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John DeShazier: Tim Lelito has the upper hand in competition to be Saints center

He started two games at guard in 2013

A tad sheepishly, Tim Lelito offered an apology.

"I'm really boring," he said with a slight laugh. "I'm sorry."

He needn't be. The New Orleans Saints don't care if the second-year offensive lineman is a boisterous comic genius or if he can spin tales of exploits that'd make him the envy of the locker room.

What the team does care about is whether Lelito, a 6-foot-4, 315-pound undrafted rookie from Grand Valley State last year, can play center well enough to fit in as a starter on the offensive line, sandwiched between Pro Bowl guards Jahri Evans and Ben Grubbs. Because for now Lelito is exactly that, after starting two games at guard last season for the injured Evans, because 2013 starting center Brian de la Puente signed with Chicago as a free agent.

"It feels good," Lelito said. "I'm just trying to learn as much as I can and get used to everyone being out there, Ben and Jahri and getting used to Drew's cadence and stuff like that."

And as inexperienced as he is, he still has the upper hand on the current competition.

Matt Armstrong, who also played at Grand Valley State, is an undrafted rookie. Mike Golic, Jr. didn't make an NFL roster last season. So unless a veteran center joins the fray later this offseason, Lelito could remain the Saints' top option at center.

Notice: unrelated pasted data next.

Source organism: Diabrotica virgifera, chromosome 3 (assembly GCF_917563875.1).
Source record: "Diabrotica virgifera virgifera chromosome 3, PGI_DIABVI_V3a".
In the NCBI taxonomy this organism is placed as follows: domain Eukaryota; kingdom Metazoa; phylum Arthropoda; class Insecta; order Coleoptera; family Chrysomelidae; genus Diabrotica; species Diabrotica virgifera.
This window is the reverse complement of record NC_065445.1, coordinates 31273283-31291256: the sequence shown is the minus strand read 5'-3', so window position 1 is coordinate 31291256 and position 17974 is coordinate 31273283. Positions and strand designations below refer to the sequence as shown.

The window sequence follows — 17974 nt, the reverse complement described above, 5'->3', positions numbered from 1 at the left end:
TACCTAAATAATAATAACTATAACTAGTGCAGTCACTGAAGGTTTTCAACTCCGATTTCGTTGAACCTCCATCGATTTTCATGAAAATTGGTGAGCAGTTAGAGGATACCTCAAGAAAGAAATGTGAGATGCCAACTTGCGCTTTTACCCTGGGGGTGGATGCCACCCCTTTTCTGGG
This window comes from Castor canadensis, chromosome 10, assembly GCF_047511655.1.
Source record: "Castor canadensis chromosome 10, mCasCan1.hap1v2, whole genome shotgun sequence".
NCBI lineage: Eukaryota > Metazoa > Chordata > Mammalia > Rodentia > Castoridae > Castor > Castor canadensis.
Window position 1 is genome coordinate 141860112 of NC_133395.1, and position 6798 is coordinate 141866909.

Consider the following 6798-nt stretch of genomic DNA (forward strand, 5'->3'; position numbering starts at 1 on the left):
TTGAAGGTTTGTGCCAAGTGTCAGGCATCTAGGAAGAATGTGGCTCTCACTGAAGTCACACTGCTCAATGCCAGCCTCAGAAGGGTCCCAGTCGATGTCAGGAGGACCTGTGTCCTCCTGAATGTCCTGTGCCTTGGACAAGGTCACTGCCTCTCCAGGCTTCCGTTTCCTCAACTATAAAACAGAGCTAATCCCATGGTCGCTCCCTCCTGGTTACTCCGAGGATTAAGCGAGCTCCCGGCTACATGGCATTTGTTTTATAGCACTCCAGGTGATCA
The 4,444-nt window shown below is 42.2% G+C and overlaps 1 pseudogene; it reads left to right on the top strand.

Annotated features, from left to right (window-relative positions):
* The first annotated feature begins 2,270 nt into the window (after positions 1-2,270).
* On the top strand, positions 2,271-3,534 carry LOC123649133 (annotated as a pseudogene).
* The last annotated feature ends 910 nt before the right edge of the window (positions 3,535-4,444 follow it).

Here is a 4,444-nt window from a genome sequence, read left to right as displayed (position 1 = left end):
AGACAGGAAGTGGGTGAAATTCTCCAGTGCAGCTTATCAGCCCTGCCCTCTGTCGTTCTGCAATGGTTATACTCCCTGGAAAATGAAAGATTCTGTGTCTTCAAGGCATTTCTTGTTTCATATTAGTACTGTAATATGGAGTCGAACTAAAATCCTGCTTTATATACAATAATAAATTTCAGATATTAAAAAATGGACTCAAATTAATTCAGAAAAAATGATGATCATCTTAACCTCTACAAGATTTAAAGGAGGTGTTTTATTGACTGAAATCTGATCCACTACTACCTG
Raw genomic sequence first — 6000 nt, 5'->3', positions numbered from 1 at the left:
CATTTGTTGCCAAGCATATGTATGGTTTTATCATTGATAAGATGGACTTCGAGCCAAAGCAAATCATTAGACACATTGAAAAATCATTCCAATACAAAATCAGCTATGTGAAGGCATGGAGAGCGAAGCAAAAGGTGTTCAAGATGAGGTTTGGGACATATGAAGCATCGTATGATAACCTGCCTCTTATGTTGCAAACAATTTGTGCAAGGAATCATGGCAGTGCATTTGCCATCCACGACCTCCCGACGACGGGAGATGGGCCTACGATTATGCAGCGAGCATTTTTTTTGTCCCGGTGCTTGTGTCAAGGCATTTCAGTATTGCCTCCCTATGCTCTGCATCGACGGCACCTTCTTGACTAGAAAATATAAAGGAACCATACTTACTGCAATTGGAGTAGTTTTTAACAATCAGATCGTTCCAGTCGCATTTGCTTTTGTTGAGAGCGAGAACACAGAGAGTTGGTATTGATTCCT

"It's hard for a guy to win a position until we get into training camp," Coach Sean Payton said. "With our depth there, we have a few other younger guys we're rotating in. We always have the flexibility of signing a veteran. We kind of look at that and really look at this 90-man roster right now each week at a time.

"There will be some changes still before we get to minicamp. There may not be a lot of them, but each week we will look at opportunities to sign players. Tim (Lelito) is someone that has handled the transition right now pretty well, but he is going to have to, when we get into training camp, do it in a live setting."

But for Lelito, at least there has been some NFL gameday work, the two games he started at right guard.

"I think it does (help) a little bit," Lelito said. "I think being out there and knowing game situations, and being in a game before, I think that helps me out and gives me a little bit of an advantage over these guys coming in that haven't played in actual NFL games."

Said quarterback Drew Brees: "Lelito stepped in on two occasions last year and started at right guard for us and really did a great job when he was in there. He's a guy who, obviously, we feel very comfortable with, whether it's at the center position or the guard position. It's nice to have a guy who has that versatility.

"He's been able to do some things for us and now he's having the opportunity to start. I'm happy for him, excited for him."

That may be a good thing, considering Lelito doesn't appear to be the excitable kind.

"(I'm) just trying to get better every single day, trying to help the team get to be as good as we possibly can be," he said.

The Saints soon will learn if the offense being the best it can be coincides with Lelito occupying a starting spot on the offensive line, at center.

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